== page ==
Truffle hounds now rooting 'down under'

Pickles the truffle hound is having a bad day. The English springer spaniel scampers up and down rows of hazel and oak saplings, sniffing for the precious black treasure which lies hidden beneath the ground. The 550 trees were planted only five years ago and are barely waist-high.

But this year, in their first harvest, they have already produced 6 kilograms (13.2 pounds) of black Perigord truffles – the sort that are normally found in France.

"Find truffles, Pickles, find truffles," urges the dog's owner, Duncan Garvey, weaving between trees. The conditions are ideal for snuffling out truffles – there's no wind, the sun is shining, and the view extends across the valleys and timbered ridges of the Southern Highlands, a region two hours' drive from Sydney.

Not content with taking on the French at winemaking, Australia is now muscling in on the hallowed Gallic tradition of truffle growing. Just as Australian wine has won grudging acclaim from European vintners, the Aussies now aim to produce fragrant fungi every bit as good as those from the oak forests of France and Italy.

When Pickles stops beside a hazel bush, Mr. Garvey kneels down and digs away at the soil with a knife and his bare hands. But it's a false alarm – the dark earth reveals nothing more than stones and bits of old root. The search resumes.

Garvey, an agricultural economist, is the antipodean "Mr. Truffle." He first started trying to cultivate the famed Perigord truffle in Tasmania more than a decade ago. The first "black diamond," as the French call them, was plucked triumphantly from the ground in 1999.

Since then around 55 truffières, or truffle plantations, have been established in Tasmania and in the mainland states of New South Wales and Victoria.

Many of them sell their truffles to Garvey, who takes a cut and then markets them to restaurants in cities like Melbourne and Sydney for a hefty US$2,300 a kilo.

The success of the experiment has brought a touch of Provence and Perigord to upland regions of southeastern Australia, where conditions most resemble those of Europe's truffle-growing areas.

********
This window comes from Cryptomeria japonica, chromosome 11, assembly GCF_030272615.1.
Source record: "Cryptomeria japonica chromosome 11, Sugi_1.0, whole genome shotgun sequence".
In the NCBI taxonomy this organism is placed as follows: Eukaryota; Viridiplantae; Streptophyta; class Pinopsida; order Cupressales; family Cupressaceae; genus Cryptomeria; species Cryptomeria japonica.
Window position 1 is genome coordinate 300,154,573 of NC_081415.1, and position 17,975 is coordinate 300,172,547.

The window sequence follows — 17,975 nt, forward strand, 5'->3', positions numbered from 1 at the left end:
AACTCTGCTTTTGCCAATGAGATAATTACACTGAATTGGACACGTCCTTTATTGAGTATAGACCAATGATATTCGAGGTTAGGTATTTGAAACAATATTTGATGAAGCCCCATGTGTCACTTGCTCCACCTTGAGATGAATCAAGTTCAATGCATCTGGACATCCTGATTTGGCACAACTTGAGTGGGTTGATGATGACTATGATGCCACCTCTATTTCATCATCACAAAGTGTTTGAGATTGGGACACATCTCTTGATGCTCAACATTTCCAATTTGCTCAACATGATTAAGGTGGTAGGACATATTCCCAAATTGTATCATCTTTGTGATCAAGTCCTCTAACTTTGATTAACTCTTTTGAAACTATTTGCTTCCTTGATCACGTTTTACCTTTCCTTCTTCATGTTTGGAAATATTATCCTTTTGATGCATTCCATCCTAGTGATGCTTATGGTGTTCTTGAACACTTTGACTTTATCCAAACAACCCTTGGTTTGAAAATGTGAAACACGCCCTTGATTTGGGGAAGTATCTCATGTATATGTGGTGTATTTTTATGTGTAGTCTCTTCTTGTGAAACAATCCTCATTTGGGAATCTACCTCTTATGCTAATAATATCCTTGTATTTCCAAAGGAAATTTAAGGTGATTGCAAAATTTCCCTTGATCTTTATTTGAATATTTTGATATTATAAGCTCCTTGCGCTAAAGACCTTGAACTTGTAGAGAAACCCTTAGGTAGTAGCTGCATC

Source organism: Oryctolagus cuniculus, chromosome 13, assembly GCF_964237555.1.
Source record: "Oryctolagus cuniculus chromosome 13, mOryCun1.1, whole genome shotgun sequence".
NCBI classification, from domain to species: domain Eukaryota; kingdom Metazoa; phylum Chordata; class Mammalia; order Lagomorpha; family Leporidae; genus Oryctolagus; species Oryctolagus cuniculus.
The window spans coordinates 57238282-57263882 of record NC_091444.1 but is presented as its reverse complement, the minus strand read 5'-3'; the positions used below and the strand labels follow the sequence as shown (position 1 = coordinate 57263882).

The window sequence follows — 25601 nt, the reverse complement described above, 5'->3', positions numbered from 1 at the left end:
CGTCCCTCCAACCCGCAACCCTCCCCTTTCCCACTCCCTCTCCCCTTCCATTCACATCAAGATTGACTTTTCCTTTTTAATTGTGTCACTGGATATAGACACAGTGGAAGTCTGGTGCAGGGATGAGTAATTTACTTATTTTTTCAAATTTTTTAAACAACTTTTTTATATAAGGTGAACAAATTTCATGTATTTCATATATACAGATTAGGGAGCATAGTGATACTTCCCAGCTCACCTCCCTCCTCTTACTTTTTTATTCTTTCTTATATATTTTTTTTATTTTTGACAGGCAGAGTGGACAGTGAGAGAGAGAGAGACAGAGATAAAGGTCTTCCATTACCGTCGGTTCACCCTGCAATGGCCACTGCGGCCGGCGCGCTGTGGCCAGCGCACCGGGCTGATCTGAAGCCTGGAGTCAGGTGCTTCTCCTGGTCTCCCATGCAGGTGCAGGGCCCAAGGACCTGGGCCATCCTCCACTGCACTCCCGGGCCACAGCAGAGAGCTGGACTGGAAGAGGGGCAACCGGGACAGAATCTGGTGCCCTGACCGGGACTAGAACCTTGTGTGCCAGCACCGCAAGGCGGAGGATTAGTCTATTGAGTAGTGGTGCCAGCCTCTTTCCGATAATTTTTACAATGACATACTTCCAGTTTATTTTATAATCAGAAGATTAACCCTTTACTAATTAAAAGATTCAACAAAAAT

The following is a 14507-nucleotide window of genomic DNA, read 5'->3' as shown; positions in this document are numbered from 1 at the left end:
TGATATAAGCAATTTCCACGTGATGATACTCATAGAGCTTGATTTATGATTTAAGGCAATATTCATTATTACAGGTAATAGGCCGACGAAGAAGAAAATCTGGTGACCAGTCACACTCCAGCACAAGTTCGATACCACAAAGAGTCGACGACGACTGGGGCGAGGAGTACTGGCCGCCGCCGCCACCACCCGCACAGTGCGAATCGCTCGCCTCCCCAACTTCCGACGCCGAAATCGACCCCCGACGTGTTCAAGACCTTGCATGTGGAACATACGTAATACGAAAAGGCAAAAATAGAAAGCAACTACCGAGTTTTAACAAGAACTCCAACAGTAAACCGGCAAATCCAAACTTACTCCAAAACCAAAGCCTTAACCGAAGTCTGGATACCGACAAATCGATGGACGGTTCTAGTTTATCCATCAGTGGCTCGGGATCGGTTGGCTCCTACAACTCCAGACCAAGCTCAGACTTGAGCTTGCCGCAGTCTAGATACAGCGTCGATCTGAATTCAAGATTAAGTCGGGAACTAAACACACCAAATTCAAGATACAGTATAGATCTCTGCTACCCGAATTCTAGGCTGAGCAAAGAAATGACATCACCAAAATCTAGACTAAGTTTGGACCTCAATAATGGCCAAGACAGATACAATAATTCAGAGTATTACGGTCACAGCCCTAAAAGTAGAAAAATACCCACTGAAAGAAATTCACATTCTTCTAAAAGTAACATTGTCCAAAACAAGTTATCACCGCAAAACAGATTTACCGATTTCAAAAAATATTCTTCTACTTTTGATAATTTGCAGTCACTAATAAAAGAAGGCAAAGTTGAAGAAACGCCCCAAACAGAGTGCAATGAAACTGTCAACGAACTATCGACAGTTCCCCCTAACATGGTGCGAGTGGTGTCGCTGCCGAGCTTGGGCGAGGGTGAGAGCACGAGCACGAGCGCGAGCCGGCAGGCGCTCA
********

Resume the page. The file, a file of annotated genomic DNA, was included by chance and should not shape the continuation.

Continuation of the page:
But there are peculiar challenges to cultivating truffles down under. "Wombats were climbing in over the fence," says plantation owner Bill deCorsie, referring to the lumbering, bear-like marsupials that excavate big burrows in the surrounding hillsides. "I had to adjust the height of the electrified wire to stop them getting in."

Scattered droppings are a sign that kangaroos are also regular visitors, although, so far, none of the marsupials has done much damage to the saplings.

Truffle cultivation is a tricky business. The fungi grow on tree roots a few inches beneath the ground. Trees are infected with the tuber melanosporum fungus, specially imported from France, then planted in chalky soil and left to mature for five years. "It's a gamble," Mr. deCorsie, a former builder, cheerfully admits. "You might get nothing at all at the end of it."

In Europe, pigs are sometimes used to sniff out the "black gold," but in Australia it is solely the work of well-trained dogs.

In a challenge to Gallic pride, a small consignment of truffles weighing 200 gramswas sent to a restaurant in Tokyo earlier this month – the first export of Australian truffles abroad. "The Japanese were blown away by the fact that they were eating fresh truffles in August," Garvey says.

The southern hemisphere's topsy-turvy climate means that Australia can produce truffles when there are none available in Europe. French and Italian truffles mature during the European winter.

"Our long-term aim is to export truffles around the world," says Garvey, keeping a watchful eye on his hound. "We've had a lot of interest from America, the UK – anywhere you find three-star Michelin restaurants."

French gourmands may turn up their noses at the idea of Australian truffles, but they have been well received at home.

"I've dug truffles in Provence, and these stand up to the best the French can produce," says Tim Pak Poy, a chef and restaurateur who has championed the fledgling industry. "We don't have the cultural baggage and culinary tradition that the French and Italians have, so we experiment with them a lot more."

Among recent innovations at his Sydney restaurant,The Wharf, are violet and truffle ice cream and truffle-layered brie.

The size of the Australian truffle harvest – around 80 kilograms is likely to be produced this year – is dwarfed by France's annual haul of 8-10 tons. But with almost limitless space, good soil, and technical know-how, the potential for growth in Australia is tremendous.

Garvey strides over to where Pickles is pawing at the base of a small oak tree. He gets down on all fours, trying to detect the truffles' distinctive odor. "Smell that," he says, nose pressed to the ground. "That's a magnificent perfume."

A few minutes' digging reveals a truffle the size of a potato, weighing about 300 grams. Pickles has redeemed herself and deCorsie and his wife, Pat, are delighted.

"When I first went to France 12 years ago, they chuckled and told me truffles would grow nowhere else," Garvey says, carefully extracting the earthy-smelling fungi from the ground. "They said the same thing about our vineyards."

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